Published January 31, 2013
The milestone-setting decision by the Pentagon to reverse course and lift the decades-old ban on women in the Armed Forces serving in combat has drawn widespread praise and support.
But not everyone thinks it’s a great idea — including a women’s rights advocacy group, which countered that the move is a sad reminder that minority women are societal victims "pushed into militaryduty due to poverty and lack of other options."
Jolleen Levid, chairwoman of AFIRM — Association of Filipinas, Feminists Fighting Imperialism, Re-feudalization, and Marginalization — said thousands of minority women could and should have better career choices other than reluctantly signing up for military service as a survival mechanism.
"They are not just heroes, they are victims of social inequalities like poverty and racism that push them into the military in the first place," said Jolleen Levid, 30.
"We don't have a choice,” Levid added. “We are pushed into the military. What options do we have as transnational women when we don't have access to college, citizenship, or affordable education?"
Women make up 14 percent of the enlisted ranks and 16 percent of officer ranks in the U.S. Armed Forces, according to the Pew Research Center. About 13 percent, roughly 22,000, women serving in the military are Hispanic.
Levid and Minerva Arias, 31, the New York co-coordinator for AFIRM, insisted they are not un-American or unpatriotic. They do see military women as heroic. They say they unequivocally support troops.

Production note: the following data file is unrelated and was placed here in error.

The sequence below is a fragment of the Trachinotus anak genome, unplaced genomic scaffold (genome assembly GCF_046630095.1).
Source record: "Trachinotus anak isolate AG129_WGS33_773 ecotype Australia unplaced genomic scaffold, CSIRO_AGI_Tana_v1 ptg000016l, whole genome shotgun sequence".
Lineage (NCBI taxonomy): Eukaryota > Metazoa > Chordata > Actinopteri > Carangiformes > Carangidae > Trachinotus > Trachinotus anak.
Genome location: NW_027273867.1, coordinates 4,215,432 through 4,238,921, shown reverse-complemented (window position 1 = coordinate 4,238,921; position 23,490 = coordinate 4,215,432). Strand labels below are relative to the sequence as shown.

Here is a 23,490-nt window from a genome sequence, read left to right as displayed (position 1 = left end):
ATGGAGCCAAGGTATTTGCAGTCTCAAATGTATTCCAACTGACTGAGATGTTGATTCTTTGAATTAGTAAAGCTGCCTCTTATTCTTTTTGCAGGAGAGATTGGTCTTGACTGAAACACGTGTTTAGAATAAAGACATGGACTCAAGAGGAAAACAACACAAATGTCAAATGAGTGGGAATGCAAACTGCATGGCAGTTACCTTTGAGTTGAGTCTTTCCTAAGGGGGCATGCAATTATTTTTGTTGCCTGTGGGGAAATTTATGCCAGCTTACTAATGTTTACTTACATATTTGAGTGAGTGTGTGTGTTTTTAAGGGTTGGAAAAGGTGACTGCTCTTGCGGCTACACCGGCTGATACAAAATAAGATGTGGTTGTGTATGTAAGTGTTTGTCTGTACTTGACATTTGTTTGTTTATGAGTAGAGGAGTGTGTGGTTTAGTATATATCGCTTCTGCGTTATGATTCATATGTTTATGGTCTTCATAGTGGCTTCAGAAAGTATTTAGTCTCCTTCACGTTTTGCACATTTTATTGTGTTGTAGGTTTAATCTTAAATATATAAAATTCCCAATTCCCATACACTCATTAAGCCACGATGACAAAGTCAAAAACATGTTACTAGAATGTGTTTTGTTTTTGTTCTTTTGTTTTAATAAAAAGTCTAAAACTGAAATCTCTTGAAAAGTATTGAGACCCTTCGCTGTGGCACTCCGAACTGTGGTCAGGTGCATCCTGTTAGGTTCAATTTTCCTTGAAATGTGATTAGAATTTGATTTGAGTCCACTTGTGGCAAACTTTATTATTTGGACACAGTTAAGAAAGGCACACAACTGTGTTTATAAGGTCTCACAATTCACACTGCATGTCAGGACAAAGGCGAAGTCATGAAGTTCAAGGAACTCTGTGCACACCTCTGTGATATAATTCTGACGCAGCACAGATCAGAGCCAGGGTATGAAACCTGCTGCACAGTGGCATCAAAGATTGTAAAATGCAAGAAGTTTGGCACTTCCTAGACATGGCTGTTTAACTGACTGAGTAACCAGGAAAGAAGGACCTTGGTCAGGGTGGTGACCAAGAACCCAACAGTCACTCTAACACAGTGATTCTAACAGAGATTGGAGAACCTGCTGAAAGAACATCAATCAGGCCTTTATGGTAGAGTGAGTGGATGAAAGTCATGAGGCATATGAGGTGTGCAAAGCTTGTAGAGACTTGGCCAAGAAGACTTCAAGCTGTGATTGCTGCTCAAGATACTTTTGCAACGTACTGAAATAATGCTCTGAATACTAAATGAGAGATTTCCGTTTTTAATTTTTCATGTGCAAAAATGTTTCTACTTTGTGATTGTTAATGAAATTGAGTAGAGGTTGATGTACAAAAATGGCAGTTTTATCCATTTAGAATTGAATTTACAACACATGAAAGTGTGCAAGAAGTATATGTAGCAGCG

But sending them into battle is not the best way to honor them, they said.
"It's a false win," said Arias. "The military is just trying to appease women, especially after the scandal for how women are treated in the military."
Compounding the problem is the growing count of sexual harassment and abuse cases against women from inside military ranks.
Born and raised in Washington Heights, a largely Dominican neighborhood in Manhattan, Arias said as a Latina in a single family home, she knows first-hand the plight of minority communities.
The military takes advantage of minority families like hers by setting up recruitment centers in minority neighborhoods, Arias said.
"You shouldn't have to join the military to get a good education," she said.
Not surprisingly, many Hispanic military veterans beg to differ. Being sent into combat has been a lifetime goal for Army Staff Sgt. Denises Veitia, a Cuban-American from Miami who has served for nearly a decade in medical and transportation units and the Military Police.
"I signed that paper just like a man did. We all choose to fight for the same cause, and I'm absolutely proud."
Tiny, slender and barely over five feet tall, Veitia is unlikely the image of a soldier ready and able to rescue a wounded male counterpart twice her size.
"I don't like to be told I can't do something," the 28-year-old told Fox News Latino. "I'm 100 percent sure I'm going to make it."
The feminist group's stance has infuriated U.S. Rep. Ruben Gallego (R-Ariz), 33, who spent six years in a Marine infantry unit and served in Iraq in 2005 for seven months.
Gallego, who grew up in Chicago and graduated from Harvard University, rejected the notion that Latinos and minorities join the military because they have few options.
"I joined the military because I wanted to serve my country," he said. "I think women, particularly Hispanic women, want to join and serve the military because they are closer to the issues of the nation. They've seen what a good country can do for them."